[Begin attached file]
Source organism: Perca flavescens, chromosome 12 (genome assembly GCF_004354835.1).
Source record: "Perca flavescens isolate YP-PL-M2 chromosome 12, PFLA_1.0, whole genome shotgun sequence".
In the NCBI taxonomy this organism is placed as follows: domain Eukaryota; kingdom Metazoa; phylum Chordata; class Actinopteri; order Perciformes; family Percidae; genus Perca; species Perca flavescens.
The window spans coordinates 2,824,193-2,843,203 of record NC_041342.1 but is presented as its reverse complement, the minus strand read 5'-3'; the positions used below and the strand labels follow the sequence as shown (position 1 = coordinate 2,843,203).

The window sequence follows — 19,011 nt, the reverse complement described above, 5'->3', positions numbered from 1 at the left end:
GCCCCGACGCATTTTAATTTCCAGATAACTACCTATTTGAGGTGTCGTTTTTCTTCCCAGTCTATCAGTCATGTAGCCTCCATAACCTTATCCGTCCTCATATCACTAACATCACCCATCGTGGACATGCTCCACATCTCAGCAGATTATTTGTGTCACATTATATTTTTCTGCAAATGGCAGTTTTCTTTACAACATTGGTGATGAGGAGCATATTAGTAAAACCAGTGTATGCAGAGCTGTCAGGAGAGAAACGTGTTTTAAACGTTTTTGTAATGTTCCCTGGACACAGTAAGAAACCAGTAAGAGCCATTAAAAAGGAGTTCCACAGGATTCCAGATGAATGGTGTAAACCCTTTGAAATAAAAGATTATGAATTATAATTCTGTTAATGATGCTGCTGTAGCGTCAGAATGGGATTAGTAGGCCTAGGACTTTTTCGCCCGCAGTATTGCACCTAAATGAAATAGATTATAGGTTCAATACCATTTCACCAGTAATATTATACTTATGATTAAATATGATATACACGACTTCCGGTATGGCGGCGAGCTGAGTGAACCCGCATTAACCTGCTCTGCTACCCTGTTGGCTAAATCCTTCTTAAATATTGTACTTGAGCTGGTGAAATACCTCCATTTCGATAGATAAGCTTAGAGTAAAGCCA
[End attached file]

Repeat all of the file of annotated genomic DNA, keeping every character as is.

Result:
Source organism: Perca flavescens, chromosome 12 (genome assembly GCF_004354835.1).
Source record: "Perca flavescens isolate YP-PL-M2 chromosome 12, PFLA_1.0, whole genome shotgun sequence".
In the NCBI taxonomy this organism is placed as follows: domain Eukaryota; kingdom Metazoa; phylum Chordata; class Actinopteri; order Perciformes; family Percidae; genus Perca; species Perca flavescens.
The window spans coordinates 2,824,193-2,843,203 of record NC_041342.1 but is presented as its reverse complement, the minus strand read 5'-3'; the positions used below and the strand labels follow the sequence as shown (position 1 = coordinate 2,843,203).

The window sequence follows — 19,011 nt, the reverse complement described above, 5'->3', positions numbered from 1 at the left end:
GCCCCGACGCATTTTAATTTCCAGATAACTACCTATTTGAGGTGTCGTTTTTCTTCCCAGTCTATCAGTCATGTAGCCTCCATAACCTTATCCGTCCTCATATCACTAACATCACCCATCGTGGACATGCTCCACATCTCAGCAGATTATTTGTGTCACATTATATTTTTCTGCAAATGGCAGTTTTCTTTACAACATTGGTGATGAGGAGCATATTAGTAAAACCAGTGTATGCAGAGCTGTCAGGAGAGAAACGTGTTTTAAACGTTTTTGTAATGTTCCCTGGACACAGTAAGAAACCAGTAAGAGCCATTAAAAAGGAGTTCCACAGGATTCCAGATGAATGGTGTAAACCCTTTGAAATAAAAGATTATGAATTATAATTCTGTTAATGATGCTGCTGTAGCGTCAGAATGGGATTAGTAGGCCTAGGACTTTTTCGCCCGCAGTATTGCACCTAAATGAAATAGATTATAGGTTCAATACCATTTCACCAGTAATATTATACTTATGATTAAATATGATATACACGACTTCCGGTATGGCGGCGAGCTGAGTGAACCCGCATTAACCTGCTCTGCTACCCTGTTGGCTAAATCCTTCTTAAATATTGTACTTGAGCTGGTGAAATACCTCCATTTCGATAGATAAGCTTAGAGTAAAGCCA